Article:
Maury: Crazy. Crazy. I was called names by family members. Not pretty names. Yeah. Nuts. Yeah. Crazy. Yeah.
Helga: And who makes up that family? Who were those family?
Maury: So, my mother was a nurse. My father was a furniture salesman. My mother's still alive. My father died a few years ago. So lower middle-class Jews in the suburbs of Baltimore.
My parents, you know, worked, as hard as they worked and as well as they worked to give myself and my two brothers, you know, every best opportunity. And what happens is then I moved to New York and I get this dream job at ABC. And as the youngest in my family, you know, I'm accomplishing something that's really meaningful.
And then I say, one day, "I'm gonna step over here and I think I'm going to try baking." And you know, that's an earthquake in that, in that. So, there's one kind of funny, but just perfect take on it. Which is that my grandfather was a bread baker.
So my grandfather came here when he was 13 from Poland, and he worked for a bunch of bakeries for his entire life. And that's, you know, that was his version of, you know, the American dream.
And he was a little guy, like five one. And he was strong and stubborn. So he had two children. My mother and my uncle. And when my uncle who was as boastful and proud of his "television producing, directing, Howard Cosell-affiliated" nephew, announced that he was going to leave that to go bake. You know, he said, "If your grandfather only knew that he had schlepped those bags of flour up and down steps for 48 years..."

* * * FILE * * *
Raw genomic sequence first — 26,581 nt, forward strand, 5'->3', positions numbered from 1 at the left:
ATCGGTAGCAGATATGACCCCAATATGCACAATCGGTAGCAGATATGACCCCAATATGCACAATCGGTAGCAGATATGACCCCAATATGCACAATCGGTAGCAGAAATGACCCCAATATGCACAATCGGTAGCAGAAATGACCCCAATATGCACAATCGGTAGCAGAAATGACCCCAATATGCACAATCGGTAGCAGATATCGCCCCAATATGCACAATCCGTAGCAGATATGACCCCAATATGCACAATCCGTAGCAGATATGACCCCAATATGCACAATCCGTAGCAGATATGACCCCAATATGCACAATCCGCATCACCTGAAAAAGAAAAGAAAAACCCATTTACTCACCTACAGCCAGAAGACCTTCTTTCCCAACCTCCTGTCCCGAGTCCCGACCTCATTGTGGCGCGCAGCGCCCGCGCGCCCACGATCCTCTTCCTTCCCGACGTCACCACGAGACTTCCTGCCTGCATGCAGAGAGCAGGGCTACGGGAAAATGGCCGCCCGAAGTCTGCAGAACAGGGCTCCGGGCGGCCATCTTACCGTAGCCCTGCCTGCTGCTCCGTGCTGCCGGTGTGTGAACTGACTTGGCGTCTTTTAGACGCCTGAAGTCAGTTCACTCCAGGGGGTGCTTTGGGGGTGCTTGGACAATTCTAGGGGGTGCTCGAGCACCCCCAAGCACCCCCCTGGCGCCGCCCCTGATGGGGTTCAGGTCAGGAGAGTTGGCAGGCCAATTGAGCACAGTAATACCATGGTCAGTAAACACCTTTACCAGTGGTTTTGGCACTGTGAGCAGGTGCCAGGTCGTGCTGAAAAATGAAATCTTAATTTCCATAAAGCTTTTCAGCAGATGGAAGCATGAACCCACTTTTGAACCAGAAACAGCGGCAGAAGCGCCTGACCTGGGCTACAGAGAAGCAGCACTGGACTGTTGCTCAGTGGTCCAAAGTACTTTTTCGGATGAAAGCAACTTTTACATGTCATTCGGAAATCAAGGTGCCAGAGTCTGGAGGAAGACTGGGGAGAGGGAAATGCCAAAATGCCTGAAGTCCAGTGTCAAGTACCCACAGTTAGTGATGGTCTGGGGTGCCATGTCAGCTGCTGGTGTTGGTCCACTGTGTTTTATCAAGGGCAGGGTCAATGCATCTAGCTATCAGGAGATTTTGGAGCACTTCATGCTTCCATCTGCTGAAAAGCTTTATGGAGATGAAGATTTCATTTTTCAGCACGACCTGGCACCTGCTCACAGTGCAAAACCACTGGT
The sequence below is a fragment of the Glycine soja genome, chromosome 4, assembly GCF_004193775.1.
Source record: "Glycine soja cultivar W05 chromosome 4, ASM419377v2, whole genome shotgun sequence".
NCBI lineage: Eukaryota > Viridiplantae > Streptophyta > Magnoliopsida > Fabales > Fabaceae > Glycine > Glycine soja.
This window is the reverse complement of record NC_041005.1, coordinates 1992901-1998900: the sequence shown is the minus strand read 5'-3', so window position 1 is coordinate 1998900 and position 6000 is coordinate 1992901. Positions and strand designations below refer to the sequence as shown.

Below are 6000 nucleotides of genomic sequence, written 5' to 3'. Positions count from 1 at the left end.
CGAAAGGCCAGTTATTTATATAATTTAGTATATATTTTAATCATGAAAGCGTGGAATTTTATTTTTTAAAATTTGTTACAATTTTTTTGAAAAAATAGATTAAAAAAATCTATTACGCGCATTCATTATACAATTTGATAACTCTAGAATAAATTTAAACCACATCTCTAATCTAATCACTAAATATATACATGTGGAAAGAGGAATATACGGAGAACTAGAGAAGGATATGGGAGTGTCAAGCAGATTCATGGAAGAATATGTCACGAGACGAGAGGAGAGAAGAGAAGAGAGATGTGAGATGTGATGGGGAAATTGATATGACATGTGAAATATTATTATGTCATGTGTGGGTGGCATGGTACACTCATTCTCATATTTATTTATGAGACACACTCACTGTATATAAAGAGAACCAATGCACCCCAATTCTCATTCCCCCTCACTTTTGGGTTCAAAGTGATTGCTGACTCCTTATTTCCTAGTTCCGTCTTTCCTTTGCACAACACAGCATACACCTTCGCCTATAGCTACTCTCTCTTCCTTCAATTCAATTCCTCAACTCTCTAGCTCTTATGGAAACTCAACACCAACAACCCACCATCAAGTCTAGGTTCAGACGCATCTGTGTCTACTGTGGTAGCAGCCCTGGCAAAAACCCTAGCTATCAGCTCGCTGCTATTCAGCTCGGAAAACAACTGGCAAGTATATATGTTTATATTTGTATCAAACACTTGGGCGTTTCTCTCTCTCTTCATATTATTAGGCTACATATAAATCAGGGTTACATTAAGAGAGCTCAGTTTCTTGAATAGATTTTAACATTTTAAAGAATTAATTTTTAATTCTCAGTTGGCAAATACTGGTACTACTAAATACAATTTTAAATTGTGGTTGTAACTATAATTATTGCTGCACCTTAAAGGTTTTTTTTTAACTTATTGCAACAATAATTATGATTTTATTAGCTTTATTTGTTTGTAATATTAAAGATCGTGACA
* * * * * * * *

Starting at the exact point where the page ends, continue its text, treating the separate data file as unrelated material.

So, you know, it just, it was a surprise, surprise to say the least.
Helga: I think for a lot of people, if they hear that kind of thing from their families, from people they love, from significant others, from their people, their tribe, their community, right? It's very easy to say, "Okay, I won't go." The risk is so big.
How is it that you feel you were still able to stick with your decision to go to Paris and learn to bake? And not speaking the language and not really with any prospects of what you might do after that?
So it wasn't a vacation you were on. You weren't going to find yourself or to explore or just try something. Take a leave of absence from work for six months and then go back. You were leaving your life and in some ways you were losing your tribe, too.
Maury: I was leaving my life for sure. You know, I thought when I worked in television that I was really good but not great. And I think that my strongest sense of myself was that I was really creative.
I got trapped in the sort of collaborative process of making television just enough in a negative way that I think that without even saying it to myself, part of me felt really strongly that I wanted to work on my own. I wanted to be creative on my own.
You know, I left my world and I sort of cast myself out. I didn't go there thinking I'm going to bake at all. Not at all. It was a complete absolute revelation.
I took a lousy six day pastry course for fun. And I just thought, "Oh my God. This is like its own world." And I thought, I'm just going to try this. Like this is-this is its own world.
So there was some liberation to that. And I went there and then I turned out to be good at it. And I just said this to somebody the other day because I just had this- I went to Paris in 1986.